If trucking routes to Turkey are indeed now cut, that means refined petrol, hard currency, possibly some foods, medical supplies, ammunition, new recruits, might all be in greater scarcity soon within ISIS. The desire to keep at least some routes open must be intense within ISIS command.

William R. Cumming

What kind of air bases do the Kurds possess? Do they have organic airpower?


"Whoever controls the air controls the ground"???

Somehow the NVA never got this message in 1970 when the 5th Marine regiment had to conduct constant patrolling in the An Hua basin - only about 13 miles southwest of Danang air base.

And as far as patrolling "up to one's ass in alligators", this was the normal situation in this area - as can be seen from Jim Webb's Navy Cross citation (posted some time back on SST).

And I suspect that the recon units, SF units and SOG who worked out in the "mountains" west of Danang had a similar view about the NVA not getting this message....

William R. Cumming

The history of Spain is amazing in its contortions and convulsions!

Is there a good English language history of Spain out there somewhere?

For good or bad IMO by the end of this Century USA and most of Western Hemisphere bi- or tri-lingual.

Did you know that Nicarauga is serious about a sea-level canal Atlantic to Pacific through its terrority?

William R. Cumming

Thanks Charleton Heston!

William R. Cumming

Is my understanding correct that YEMEN like Afghanistan has many habitable caves?

C Webb

You mean Charlton Heston? :)

Johnny Reims

Yes, Catholic architecture in Andalusia reflects this history quite well. As just one example, the Cathedral in Granada (built by Queen Isabella) is triumphal and simply massive.

To use very blunt language, the architecture simply screams, “It took us a long time but we finally kicked you Moors out and we ain’t going anywhere.”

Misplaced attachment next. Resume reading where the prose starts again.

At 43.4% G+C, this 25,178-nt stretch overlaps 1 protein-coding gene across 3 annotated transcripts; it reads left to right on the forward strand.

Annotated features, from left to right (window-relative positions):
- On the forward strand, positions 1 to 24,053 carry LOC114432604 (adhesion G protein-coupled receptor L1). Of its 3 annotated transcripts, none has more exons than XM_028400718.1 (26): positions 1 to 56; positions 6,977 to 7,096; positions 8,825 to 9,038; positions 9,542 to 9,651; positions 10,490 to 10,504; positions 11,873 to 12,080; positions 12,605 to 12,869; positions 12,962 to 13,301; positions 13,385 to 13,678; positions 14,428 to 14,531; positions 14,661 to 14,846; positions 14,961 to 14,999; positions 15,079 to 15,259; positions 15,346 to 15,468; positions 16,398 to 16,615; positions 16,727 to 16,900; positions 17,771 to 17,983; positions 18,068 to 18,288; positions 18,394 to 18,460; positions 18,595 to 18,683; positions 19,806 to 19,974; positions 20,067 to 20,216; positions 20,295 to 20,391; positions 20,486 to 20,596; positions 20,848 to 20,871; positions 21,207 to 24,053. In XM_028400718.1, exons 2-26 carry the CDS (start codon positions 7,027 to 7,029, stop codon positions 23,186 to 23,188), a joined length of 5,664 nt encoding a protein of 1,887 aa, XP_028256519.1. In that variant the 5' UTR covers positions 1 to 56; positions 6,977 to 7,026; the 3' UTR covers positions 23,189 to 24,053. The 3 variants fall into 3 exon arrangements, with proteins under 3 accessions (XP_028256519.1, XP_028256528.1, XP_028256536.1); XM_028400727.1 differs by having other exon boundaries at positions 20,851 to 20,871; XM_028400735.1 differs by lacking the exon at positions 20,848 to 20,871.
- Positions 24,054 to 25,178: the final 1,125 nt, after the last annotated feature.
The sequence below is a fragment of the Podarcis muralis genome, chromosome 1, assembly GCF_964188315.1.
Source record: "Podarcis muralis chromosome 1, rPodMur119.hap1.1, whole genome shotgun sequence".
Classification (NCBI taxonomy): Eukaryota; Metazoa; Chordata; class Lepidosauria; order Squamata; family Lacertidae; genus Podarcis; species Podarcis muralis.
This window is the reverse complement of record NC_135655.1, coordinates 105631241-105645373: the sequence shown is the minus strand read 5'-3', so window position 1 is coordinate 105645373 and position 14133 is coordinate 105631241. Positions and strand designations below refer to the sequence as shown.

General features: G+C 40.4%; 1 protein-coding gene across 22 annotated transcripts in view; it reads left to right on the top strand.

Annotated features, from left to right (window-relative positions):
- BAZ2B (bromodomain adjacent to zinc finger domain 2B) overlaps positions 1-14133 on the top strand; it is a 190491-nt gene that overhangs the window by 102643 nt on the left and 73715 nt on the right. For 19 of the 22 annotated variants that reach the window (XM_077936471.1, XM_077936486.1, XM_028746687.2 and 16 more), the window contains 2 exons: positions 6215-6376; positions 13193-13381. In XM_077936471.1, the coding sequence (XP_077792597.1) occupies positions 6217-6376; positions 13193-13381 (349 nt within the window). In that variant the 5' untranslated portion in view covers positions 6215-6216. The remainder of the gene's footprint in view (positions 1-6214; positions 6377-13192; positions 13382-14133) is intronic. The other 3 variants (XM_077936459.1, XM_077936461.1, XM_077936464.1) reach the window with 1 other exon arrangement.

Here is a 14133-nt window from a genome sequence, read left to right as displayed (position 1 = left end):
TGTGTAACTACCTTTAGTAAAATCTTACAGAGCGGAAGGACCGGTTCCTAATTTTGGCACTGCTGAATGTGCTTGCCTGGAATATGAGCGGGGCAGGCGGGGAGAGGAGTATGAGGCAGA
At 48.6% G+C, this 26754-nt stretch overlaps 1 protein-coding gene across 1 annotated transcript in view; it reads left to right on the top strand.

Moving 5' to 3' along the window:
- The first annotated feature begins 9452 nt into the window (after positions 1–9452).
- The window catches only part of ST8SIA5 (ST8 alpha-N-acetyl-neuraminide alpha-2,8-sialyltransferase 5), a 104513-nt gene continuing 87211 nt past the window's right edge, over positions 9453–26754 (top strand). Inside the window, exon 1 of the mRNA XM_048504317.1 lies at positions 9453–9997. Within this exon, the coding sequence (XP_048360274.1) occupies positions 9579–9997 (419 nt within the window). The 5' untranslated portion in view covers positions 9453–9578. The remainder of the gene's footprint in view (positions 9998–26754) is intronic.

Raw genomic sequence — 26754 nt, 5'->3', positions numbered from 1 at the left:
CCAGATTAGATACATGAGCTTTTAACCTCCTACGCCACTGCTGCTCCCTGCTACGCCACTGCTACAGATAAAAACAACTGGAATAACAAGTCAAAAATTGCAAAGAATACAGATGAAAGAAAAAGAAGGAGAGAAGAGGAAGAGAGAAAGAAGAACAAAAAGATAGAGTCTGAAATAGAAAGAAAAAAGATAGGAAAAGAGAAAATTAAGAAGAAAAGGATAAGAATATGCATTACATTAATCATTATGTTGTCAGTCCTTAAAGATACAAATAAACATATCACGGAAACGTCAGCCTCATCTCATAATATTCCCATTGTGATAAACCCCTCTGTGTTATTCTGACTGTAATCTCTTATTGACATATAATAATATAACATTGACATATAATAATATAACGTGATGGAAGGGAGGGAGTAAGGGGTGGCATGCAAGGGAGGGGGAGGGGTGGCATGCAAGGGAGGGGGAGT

There's a reason the Catholic monarchs - Los Reyes Catholicos -- decided to have their mausoleum in Granada.

For that reason, I have concluded that the takfiri crowd see Andalusia and Spain as a “high value” target at some point.

My methodology, admittedly, is somewhat suspect. It consisted primarily of a least once a day ritual of having a San Miguel beer, followed by a cortado, and a lot of walking in Granada, Seville (including Triana) and Cordoba. Basically, just looking around.

Very interesting. On more than one occasion, I came across cutlery shops on the plazas outside cathedrals in Spain. The Cross and the switchblade, to borrow a title of a book.

Dang, I sure do like it there.


Patrick -

Any idea what the tubed anti-tank/bunker weapon they were mostly using is? Good fire discipline and nice to see the machine gunner using a bipod and firing 3-4 round bursts. They seem to know what they are doing..


You might try A concise history of Spain from Cambridge University. Three hundred plus pages.
Spain was invaded by Africans in the eighth century, the eleventh, the twelfth and the fourteenth. During the caliphate in the tenth century many Berber troops kept order in Al Andalus.
An aside that is important: many people, the generality, opine that the "Arabs" had a very great civilization in Spain. That is a patriarchal view since most of the invading armies readily cohabitated with Spanish women. That is the population was a mixture and at the same time Islamic and it took three centuries to create a homogeneous Islamic mass.

Babak Makkinejad

The weakness of the Arabs in Spain was their pluralism; they tolerated Christian subjects instead of encouraging them to convert, by hook or crook, or by persuading them to leave.

Furthermore, they also suffered of another common affliction - that of dynastic instability as ruling houses came and went - and heads were chopped each time.

And the longer they stayed in Iberia, the more fragmented they became.

The one time that Arabs could construct a long-lasting dynasty - under Abbasids - they modeled themselves on the Sassanids. They were assisted in that by various Persian elements.

When they got rid of the Persians in the Caliphate, it began to decline.

Selejuks suffered the same fate when they removed their Bismarck - the Persian Khwaje Nizam al Mulk.